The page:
‘Booze, Broads and Blackjack’ scratches the mob movie itch

The independently produced, fledgling-star-studded film learns from genre icons while offering screen time to rising stars

By Freddy Moyano

Up and coming director Ricky Bird delved into the mob movie genre with the 2020 film “Booze, Broads and Blackjack.” Photo courtesy of Hectic Films Productions

Vegas, New York and most recently Newark. Add in an unquenchable thirst for fame and money, power and control, questioned loyalty and treason to these iconic locations, mix in a memorable handful of Italian-American—or Italian, period—neighborhood vigilante characters who engage in endless battles and you have a recipe for genre success. This recipe is largely based on the success of Mario Puzo’s “The Godfather,” which was adapted to the big screen in the early 1970s.

In this same flavor is the highly anticipated “The Sopranos’” prequel “The Many Saints of Newark” which premiered in most theaters and HBO streaming services on Oct. 1.

Movie buffs who can’t get enough of tales of sawed-off shotguns—or luparas—coupled with vendettas over betrayals and olive oil-greased dishonor are sure to find something to sink their teeth into in the independently produced crime film “Booze, Broads and Blackjack.”

This 2020 release was directed by up-and-comer Rickey Bird (“Naked Zombie Girl”), with A-listers like “The Sopranos’” own Vincent Pastore, coupled with a rather faint guest-star like appearance by Vincent M. Ward (“The Walking Dead’’) and old-timers like James Duval (“Donnie Darko”, “Gone in 60 Seconds”), whose scene-stealing, memorable work at an office complex scene in Vegas is among this film’s gems.

Based on the Carl Nicita novel of the same, “Booze, Broads and Blackjack” is initially set in the upper East Coast with Pastore’s character, Uncle Vinny Bombayo, running a family business as usual—no deep spoilers here—until an unexpected chain of events leads Bombayo’s nephew, DJ Jack King (“Grey’s Anatomy”’s Joe Raffa) and his troubled girlfriend to Las Vegas. Soon enough, this 90-minute film shows there are no saints in Vegas as King disobeys his uncle’s orders in the middle of the casino-loaded city and ends up crossing paths with Alicia, opening a can of troubling zigzags spinning around a mysterious suitcase.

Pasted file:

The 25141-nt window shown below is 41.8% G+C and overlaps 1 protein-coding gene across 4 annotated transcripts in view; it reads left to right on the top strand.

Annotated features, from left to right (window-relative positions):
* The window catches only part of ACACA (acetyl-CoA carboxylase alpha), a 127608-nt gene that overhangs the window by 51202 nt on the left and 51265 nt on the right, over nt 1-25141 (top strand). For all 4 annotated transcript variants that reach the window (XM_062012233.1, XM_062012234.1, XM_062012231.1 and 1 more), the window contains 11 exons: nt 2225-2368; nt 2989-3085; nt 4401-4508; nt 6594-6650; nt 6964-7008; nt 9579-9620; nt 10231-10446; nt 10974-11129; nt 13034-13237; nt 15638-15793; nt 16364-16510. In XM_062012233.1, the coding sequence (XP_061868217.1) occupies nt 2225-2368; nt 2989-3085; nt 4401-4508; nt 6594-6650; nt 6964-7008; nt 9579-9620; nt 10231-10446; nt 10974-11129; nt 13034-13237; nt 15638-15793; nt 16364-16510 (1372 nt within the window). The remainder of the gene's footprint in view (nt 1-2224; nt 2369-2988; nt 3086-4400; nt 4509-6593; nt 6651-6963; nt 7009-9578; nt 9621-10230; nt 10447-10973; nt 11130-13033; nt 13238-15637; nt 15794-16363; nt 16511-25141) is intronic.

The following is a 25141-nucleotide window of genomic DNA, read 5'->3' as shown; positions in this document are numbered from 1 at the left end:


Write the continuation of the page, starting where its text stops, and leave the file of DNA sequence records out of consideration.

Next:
Alicia’s character was rather refreshing to see. The tumultuous character is played by rising actress Sarah French, who is also known for her work in the new age horror film “Pretty Boy.” French adds a spicy, yet genuine “Welcome-to-Vegas” touch that keeps the plot interesting. She keeps viewers guessing at her true intentions throughout the second half of the tape.

On the other hand, Raffa starts out with a likable performance but seems to lose fuel with every scene. Thankfully, his sassy DJ character is well supported by French and the sparsely sprinkled genius-worthy appearances of Pastore and Duval. Every line delivered by Pastore’s Uncle Vinny has a well-matured “Sopranos”’ flavor throughout. If you enjoyed the late James Gandolfini’s hit series you will appreciate Pastore’s cold and comic range in his handful of appearances. Of special note is the dialogue in one of the initial scenes when Uncle Vinny meets Savannah for employment—infiltration is a better term–at his club.

Rumor has it that Pastore left “The Sopranos” on rocky terms and his exit was earlier than anticipated. A big portion of the series’ core audience (myself included) did not take his quick exit too lightly. Pastore has an irreplaceable acting ability and is an enjoyable piece of candy to savor in almost every scene he works. Aging like the best of wines, his work in “Booze, Broads and Blackjack” reminds me of character-filled artists such as Michelle Rodriguez who somehow were born to shine as supporting at heart.

Born and raised in Madrid, Spain, Freddy Moyano has spent almost two decades in Northeast Wisconsin working as an actor, voiceover artist, film editor and entrepreneur. Moyano has produced over 20 motion pictures and earned international recognition such as Best Nature/Wildlife Film Jean Luc Godard Award in 2020. He is the founder and a director of Green Bay-based, international film festival, MLC Awards. Find more information about Moyano and the MLC awards at www.mlcawards.com and www.imdb.me/freddymoyano.

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